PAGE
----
JASON FISCHBACH 23:03
Do you know, what was the they were using from the Geneva growing program for parents. Were those hybrids themselves too or were they?
Linda Grimo 23:12
No, they never provided him with that information. Just gave them that it was crossed. So I’m not sure which material they have.
JASON FISCHBACH 23:19
Linda Grimo 23:20
JASON FISCHBACH 23:21
Okay. So you’re selling seedlings collected from those mother plants? Are there selections or layers that you’re, that have come out of the Saskatchewan?
Linda Grimo 23:31
Yes. The Saskatchewan. Yep. So out of those came the earliest selections we made were Marian and Frank. And then Joanne and Julia and then Kira, but yeah, so out of those. Now the interesting thing is with these Frank and Marian produce a nice size large nut. So did Joanne and Julia but Joanne No, Julia. We found after selecting it and naming it we started to see blight. So it had grown here for 20 years without a drop of blight. And and then of course it did. So we don’t, and I think it gets it up by you guys too. Joanne is, Joanne’s a good tree. We’d like to hear a little bit better. It’s a newer one. But Marian and Frank we still really like and Marian is grown up in in our 5B fields, our friends property up there and he loves Marian. He’s like, get me 650 of them. They are early ripening, early producing, he likes everything about them. So that that.
JASON FISCHBACH 24:50
In our west Madison trial here that that we also have Marian it didn’t produce quite the same volume of nuts as northern blaze but the it was you number two, from you know, again, our first year of data, but the nut quality there too is just amazing. Really large, and, you know, pretty round kernels easy to crack.
Linda Grimo 25:12
Yeah. Yeah. Yeah. Yeah. And then Frank is another one. Right now, we only know that it has one allele, however, we’ve we’ve been able to work with Shawn to see. And we’ll know, in the next week or so, if there is another allele in the pollen that is not quite known yet. We’re so you know, we’re so very fortunate to work with you guys. And Shawn and Tom, Shawn Melenbacher and Tom Molnar. Because the the hazelnut industry isn’t competitive. It’s cooperative. And I think that really helps the entire industry, whether it’s in Ontario or Minnesota, Wisconsin, or Oregon or New Jersey, everybody wants the industry to thrive. And it’s that collaboration is so important. And we’re and we’re really grateful for it.
JASON FISCHBACH 26:11
Yeah, absolutely. We have enough challenges with hazelnuts as it is to, we don’t need to be competitive, right? It just makes it harder for everybody.
Linda Grimo 26:19
JASON FISCHBACH 26:22
So yeah, on your website, there’s all kinds of sold out.
Linda Grimo 26:26
JASON FISCHBACH 26:27
So what are you recommending? Are you you know, in the apple industry, it’s not uncommon to, for people to place orders for two or even three years before they actually get the material. So So how are you handling the demand here and because we know the motivation is slow.
Linda Grimo 26:41
It is slow. We do have a number of labs, we have three labs that we’re working with, and another nurserymen that has had success with cuttings. So we’ve we’re working with four partners to try and get these things out faster. And it’s slow, you know, one contamination in a tissue culture lab and they lose everything, and they start from scratch. So it’s it’s that part’s been frustrating for us. And we we wish we could produce trees faster. But we do use a waitlist. So as soon as people email me and expressed in expressed interest in growing Hazel’s, I put them on the waitlist, they can change their mind, I’m not binding them to anything. But it also allows me to know what the you know, when I tell the people to produce trees for it, give me give me a few 1000 You know what, I’ll take whatever they can produce. But it’s nice to know that I, if I actually got the 2000 of everything that I’d have buyers for them. So there’ll be a point where the, the supply meets the demand. But for now, we ask people to send us an email, I’ll put you on the waitlist, you can change your mind. I don’t bind anyone to it. But I, I if you know, if I ended up with a 1000, all Alderas I’ll get those out to as many people on the waitlist as possible. And then year after year, we fill in the rest of the orchard. Usually I start with at least two and I do like if people are going to grow layers, I really like them to have at least four. I don’t want less than four. I think that with an industry like this, we really need to make sure that we’re optimizing pollen and for pollination. So we have to make sure that they’re getting a good variety of cultivars with varying timing of pollen shed, making sure that those alleles all work together, and that the crosses in their orchard will work. So it’s it’s important that when they set the pre orders, sometimes people will order and say, I want these very specific ones. And if it’s if they’re in in supplying enough, then that’s not a problem. But sometimes I’ll get someone say, Okay, I saw Dawn on your website, and I’d like that. Well, I don’t even have Dawn for my research sites yet. So it’s it’s we’re letting people know what it’s about. But we just don’t even have production yet. So sometimes in that case, I’ll say, well, you know, maybe by the time that your order comes up, Dawn will be available, but if not, then I’ll offer you something different in its place. But yeah, it’s for the Northern Hazel’s. We’re looking at an 18 month to two year wait.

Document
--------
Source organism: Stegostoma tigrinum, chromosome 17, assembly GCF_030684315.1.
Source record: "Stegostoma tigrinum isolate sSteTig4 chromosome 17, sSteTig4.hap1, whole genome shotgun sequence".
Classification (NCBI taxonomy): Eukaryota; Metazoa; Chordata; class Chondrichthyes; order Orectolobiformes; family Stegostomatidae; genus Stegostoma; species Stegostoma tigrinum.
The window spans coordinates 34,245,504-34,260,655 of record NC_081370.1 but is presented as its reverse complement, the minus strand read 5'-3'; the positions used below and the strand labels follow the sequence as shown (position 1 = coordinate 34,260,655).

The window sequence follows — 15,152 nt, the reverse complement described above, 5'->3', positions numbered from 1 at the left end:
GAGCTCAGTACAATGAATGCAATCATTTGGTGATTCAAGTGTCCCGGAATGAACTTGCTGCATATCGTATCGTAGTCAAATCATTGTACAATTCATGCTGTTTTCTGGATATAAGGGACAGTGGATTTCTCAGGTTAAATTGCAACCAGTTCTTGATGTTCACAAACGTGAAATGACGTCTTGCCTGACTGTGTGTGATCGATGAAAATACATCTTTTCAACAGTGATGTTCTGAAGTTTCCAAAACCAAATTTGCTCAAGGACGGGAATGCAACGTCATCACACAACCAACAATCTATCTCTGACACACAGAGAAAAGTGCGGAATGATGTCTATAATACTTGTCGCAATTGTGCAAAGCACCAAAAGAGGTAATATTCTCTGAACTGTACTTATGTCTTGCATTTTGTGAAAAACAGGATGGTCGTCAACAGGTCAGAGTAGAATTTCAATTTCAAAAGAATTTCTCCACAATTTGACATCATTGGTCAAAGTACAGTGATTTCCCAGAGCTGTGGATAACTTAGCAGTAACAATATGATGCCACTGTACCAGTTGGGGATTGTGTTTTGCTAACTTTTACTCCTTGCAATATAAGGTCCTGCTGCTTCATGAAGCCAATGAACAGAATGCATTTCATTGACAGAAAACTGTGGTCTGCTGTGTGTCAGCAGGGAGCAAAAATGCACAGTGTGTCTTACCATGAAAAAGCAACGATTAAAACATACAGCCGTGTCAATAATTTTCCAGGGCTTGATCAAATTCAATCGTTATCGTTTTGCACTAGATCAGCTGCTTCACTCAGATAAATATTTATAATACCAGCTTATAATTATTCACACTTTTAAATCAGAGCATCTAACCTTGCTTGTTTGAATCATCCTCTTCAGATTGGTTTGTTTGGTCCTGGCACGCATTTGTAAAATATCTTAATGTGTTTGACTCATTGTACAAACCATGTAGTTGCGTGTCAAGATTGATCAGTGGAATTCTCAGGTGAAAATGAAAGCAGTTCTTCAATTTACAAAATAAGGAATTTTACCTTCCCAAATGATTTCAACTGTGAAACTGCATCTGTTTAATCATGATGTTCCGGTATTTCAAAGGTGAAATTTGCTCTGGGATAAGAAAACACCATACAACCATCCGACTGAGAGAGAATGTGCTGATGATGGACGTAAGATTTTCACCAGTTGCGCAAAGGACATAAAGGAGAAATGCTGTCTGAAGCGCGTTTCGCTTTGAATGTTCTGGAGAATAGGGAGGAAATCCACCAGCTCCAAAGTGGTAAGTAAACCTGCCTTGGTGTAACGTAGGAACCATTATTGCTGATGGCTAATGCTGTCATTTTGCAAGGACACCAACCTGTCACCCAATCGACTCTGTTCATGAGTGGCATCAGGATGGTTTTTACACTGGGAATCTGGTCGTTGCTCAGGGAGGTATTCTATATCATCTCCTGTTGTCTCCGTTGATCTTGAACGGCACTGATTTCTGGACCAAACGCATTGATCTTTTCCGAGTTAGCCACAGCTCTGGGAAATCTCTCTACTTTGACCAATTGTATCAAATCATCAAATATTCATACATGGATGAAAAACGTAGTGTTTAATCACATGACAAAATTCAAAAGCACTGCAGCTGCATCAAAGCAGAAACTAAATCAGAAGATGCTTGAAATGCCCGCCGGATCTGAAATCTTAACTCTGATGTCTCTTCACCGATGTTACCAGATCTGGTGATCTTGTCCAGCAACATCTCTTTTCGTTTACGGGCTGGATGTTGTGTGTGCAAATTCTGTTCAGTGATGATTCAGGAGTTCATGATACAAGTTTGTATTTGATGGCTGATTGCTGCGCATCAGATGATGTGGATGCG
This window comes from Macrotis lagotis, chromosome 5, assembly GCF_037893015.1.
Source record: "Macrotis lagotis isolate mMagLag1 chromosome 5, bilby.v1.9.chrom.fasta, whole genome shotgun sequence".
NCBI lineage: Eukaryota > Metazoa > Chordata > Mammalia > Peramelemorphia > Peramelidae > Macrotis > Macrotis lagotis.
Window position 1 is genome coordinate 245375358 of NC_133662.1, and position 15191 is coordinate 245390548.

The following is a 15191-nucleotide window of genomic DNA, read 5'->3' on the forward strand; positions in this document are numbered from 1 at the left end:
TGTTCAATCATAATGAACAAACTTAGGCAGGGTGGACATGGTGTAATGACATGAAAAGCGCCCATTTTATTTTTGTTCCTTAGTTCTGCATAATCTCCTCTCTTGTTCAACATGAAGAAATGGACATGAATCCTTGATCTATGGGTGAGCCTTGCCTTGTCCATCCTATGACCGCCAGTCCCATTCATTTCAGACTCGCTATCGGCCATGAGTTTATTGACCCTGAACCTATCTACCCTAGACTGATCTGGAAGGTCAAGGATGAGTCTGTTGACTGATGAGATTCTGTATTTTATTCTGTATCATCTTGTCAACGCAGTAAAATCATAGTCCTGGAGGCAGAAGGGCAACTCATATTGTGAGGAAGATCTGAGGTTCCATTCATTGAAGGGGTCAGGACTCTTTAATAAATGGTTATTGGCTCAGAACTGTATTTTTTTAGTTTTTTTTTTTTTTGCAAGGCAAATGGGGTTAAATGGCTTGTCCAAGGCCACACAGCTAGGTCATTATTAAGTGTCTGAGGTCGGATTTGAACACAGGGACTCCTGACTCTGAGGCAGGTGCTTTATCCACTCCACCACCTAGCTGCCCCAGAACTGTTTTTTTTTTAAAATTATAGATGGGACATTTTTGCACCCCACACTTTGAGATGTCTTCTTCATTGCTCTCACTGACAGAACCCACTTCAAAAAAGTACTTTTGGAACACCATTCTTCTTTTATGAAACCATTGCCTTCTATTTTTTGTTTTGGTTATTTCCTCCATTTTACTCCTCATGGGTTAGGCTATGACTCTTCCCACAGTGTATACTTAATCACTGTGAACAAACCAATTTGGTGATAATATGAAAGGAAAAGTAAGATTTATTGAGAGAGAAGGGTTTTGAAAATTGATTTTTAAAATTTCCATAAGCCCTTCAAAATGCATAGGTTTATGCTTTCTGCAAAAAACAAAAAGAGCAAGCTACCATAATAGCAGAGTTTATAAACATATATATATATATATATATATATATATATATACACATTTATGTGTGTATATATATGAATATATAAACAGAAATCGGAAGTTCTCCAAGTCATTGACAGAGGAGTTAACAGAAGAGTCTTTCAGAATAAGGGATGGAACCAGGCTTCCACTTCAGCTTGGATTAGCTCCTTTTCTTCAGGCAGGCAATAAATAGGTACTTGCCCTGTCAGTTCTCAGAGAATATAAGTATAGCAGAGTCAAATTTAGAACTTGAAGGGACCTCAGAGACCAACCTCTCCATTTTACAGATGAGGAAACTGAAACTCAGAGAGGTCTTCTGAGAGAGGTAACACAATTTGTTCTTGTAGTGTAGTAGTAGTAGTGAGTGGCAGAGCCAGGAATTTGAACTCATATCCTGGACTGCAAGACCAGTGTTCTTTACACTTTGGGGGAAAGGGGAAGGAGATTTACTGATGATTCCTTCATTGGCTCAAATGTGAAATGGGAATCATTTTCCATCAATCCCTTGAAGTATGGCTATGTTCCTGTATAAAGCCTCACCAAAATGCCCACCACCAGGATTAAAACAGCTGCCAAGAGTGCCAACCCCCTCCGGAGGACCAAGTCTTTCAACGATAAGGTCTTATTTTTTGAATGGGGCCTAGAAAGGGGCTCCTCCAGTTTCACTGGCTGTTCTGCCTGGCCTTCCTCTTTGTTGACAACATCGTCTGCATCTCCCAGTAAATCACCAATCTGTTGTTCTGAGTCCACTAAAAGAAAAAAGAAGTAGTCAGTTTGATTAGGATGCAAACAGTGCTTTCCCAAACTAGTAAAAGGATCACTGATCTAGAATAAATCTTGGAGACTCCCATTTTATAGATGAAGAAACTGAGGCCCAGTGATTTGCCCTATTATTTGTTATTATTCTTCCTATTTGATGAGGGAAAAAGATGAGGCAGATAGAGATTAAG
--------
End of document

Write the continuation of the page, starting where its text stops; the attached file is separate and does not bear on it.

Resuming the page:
JASON FISCHBACH 29:40
Okay. Good to know. So if they, can they find your email address through your website or do we can they put it in our show notes or.
Linda Grimo 29:49
Yeah, put it in the show notes. It’s firstname.lastname@example.org. If they go to the website. It’s it’s a clickable button and that gets to us, too. But Tom, by the way, yeah, either way, they’ll reach us.
JASON FISCHBACH 30:04